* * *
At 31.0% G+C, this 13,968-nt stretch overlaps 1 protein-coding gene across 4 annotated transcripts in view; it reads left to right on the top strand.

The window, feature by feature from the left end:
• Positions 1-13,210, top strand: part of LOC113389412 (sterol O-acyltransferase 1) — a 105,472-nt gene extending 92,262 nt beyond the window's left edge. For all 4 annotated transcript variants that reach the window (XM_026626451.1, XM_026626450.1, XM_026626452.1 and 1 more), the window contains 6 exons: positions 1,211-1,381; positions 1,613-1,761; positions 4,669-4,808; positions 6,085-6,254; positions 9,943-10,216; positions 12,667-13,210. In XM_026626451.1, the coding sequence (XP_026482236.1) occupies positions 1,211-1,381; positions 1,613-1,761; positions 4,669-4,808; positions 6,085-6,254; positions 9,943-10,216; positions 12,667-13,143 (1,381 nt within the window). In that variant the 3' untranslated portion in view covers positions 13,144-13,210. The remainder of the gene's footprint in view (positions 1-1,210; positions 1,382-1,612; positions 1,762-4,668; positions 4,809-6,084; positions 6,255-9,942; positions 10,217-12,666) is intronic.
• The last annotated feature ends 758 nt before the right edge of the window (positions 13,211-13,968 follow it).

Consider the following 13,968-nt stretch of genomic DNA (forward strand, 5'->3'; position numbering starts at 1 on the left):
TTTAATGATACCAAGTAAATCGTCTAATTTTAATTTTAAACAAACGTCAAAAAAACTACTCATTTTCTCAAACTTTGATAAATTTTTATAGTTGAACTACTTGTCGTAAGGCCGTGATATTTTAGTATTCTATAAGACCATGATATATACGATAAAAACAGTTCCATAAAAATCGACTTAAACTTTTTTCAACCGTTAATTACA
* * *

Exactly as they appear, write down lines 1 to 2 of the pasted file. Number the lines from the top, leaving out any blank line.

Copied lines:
At 31.0% G+C, this 13,968-nt stretch overlaps 1 protein-coding gene across 4 annotated transcripts in view; it reads left to right on the top strand.

The window, feature by feature from the left end: